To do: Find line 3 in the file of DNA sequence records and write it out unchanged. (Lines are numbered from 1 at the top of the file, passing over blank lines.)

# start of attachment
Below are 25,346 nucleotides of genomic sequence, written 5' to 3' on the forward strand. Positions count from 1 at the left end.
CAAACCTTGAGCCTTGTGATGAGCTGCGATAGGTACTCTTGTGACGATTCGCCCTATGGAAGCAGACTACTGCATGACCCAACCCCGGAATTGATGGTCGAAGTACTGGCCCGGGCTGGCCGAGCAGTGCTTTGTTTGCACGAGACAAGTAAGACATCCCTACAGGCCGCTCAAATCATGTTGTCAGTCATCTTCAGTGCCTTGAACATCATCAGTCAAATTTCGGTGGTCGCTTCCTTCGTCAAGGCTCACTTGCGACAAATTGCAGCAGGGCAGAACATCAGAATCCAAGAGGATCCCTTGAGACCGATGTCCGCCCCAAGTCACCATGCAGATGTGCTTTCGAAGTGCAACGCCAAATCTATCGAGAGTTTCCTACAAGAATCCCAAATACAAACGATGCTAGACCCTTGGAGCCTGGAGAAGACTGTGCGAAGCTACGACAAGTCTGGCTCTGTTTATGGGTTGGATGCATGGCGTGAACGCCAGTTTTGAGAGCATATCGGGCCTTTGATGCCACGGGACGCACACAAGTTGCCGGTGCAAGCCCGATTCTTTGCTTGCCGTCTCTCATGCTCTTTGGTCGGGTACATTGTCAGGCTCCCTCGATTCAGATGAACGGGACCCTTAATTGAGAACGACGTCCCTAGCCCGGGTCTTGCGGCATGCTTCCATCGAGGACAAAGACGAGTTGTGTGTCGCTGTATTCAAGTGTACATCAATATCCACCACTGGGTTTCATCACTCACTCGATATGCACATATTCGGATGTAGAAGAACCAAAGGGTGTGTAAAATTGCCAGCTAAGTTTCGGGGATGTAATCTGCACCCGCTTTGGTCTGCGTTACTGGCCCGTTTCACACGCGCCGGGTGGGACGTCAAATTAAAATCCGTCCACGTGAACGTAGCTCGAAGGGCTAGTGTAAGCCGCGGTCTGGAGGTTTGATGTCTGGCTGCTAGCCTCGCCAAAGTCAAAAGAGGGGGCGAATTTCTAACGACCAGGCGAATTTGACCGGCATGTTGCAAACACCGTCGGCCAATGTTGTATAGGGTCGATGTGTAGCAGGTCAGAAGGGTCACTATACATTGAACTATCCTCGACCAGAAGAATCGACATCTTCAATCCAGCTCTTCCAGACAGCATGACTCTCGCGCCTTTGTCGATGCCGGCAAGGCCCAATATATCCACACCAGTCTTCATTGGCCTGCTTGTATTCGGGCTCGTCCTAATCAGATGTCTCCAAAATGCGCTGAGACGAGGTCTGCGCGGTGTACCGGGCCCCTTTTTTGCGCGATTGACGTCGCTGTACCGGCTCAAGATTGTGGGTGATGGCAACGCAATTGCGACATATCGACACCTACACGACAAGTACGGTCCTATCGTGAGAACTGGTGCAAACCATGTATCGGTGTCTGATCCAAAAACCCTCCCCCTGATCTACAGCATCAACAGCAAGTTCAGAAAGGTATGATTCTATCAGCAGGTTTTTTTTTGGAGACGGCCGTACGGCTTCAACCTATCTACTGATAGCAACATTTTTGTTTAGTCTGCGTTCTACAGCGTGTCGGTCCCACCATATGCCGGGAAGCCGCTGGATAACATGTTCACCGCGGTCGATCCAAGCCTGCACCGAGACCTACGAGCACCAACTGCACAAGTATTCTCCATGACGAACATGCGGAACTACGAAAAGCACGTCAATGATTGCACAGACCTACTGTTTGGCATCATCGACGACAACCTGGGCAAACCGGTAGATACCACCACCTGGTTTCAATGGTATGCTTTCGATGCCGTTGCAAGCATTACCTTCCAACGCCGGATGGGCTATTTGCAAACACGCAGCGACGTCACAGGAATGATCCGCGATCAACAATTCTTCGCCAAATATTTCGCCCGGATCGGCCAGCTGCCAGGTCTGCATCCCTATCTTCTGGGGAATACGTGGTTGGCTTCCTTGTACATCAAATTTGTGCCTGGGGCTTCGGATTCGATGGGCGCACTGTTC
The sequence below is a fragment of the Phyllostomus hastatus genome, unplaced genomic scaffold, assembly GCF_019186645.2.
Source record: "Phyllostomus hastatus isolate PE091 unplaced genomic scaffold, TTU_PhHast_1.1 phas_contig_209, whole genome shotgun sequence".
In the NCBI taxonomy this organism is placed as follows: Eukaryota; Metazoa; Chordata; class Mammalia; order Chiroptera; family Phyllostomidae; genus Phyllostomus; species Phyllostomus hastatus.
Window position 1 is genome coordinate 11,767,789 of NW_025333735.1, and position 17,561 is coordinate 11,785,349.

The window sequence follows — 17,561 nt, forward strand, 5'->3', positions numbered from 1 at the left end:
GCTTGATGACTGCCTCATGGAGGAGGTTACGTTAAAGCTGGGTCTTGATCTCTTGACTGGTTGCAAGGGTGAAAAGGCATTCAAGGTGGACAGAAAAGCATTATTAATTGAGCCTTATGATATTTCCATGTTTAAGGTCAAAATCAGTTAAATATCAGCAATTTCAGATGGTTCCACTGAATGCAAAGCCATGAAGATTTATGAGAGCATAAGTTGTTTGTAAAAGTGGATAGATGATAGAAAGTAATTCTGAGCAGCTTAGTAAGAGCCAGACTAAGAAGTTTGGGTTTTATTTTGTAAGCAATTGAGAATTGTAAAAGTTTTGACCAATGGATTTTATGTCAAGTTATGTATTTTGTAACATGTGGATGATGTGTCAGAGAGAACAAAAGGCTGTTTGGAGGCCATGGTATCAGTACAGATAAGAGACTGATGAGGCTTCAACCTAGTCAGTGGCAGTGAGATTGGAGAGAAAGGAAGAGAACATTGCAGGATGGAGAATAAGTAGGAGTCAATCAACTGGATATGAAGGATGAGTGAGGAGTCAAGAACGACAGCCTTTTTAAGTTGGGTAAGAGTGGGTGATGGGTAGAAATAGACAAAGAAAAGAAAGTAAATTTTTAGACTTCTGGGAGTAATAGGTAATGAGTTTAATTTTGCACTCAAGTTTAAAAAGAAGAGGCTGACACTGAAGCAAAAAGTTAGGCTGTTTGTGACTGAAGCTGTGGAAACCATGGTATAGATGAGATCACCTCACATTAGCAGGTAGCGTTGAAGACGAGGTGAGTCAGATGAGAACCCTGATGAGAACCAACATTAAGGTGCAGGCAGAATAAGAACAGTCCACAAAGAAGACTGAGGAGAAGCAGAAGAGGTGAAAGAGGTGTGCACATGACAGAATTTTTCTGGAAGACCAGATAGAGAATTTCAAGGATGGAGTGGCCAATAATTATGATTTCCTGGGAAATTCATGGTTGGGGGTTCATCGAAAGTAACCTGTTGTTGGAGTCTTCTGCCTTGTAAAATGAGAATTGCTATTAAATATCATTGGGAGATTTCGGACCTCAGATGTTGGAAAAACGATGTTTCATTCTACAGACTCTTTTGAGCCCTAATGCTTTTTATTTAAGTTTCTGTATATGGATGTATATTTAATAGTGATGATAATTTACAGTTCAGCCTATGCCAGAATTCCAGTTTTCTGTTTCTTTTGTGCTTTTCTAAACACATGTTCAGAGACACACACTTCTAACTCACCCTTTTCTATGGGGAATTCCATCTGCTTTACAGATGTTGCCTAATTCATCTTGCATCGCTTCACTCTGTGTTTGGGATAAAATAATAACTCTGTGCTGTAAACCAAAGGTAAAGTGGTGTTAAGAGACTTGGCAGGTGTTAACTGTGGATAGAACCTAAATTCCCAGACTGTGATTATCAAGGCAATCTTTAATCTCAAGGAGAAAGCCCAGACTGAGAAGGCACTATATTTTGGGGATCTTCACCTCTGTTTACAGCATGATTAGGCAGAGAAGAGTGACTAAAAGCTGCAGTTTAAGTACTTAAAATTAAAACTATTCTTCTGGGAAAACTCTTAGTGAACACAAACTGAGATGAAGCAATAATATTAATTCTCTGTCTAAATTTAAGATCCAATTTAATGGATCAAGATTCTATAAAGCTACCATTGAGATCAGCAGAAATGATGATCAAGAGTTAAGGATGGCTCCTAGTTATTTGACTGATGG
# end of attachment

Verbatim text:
The sequence below is a fragment of the Phyllostomus hastatus genome, unplaced genomic scaffold, assembly GCF_019186645.2.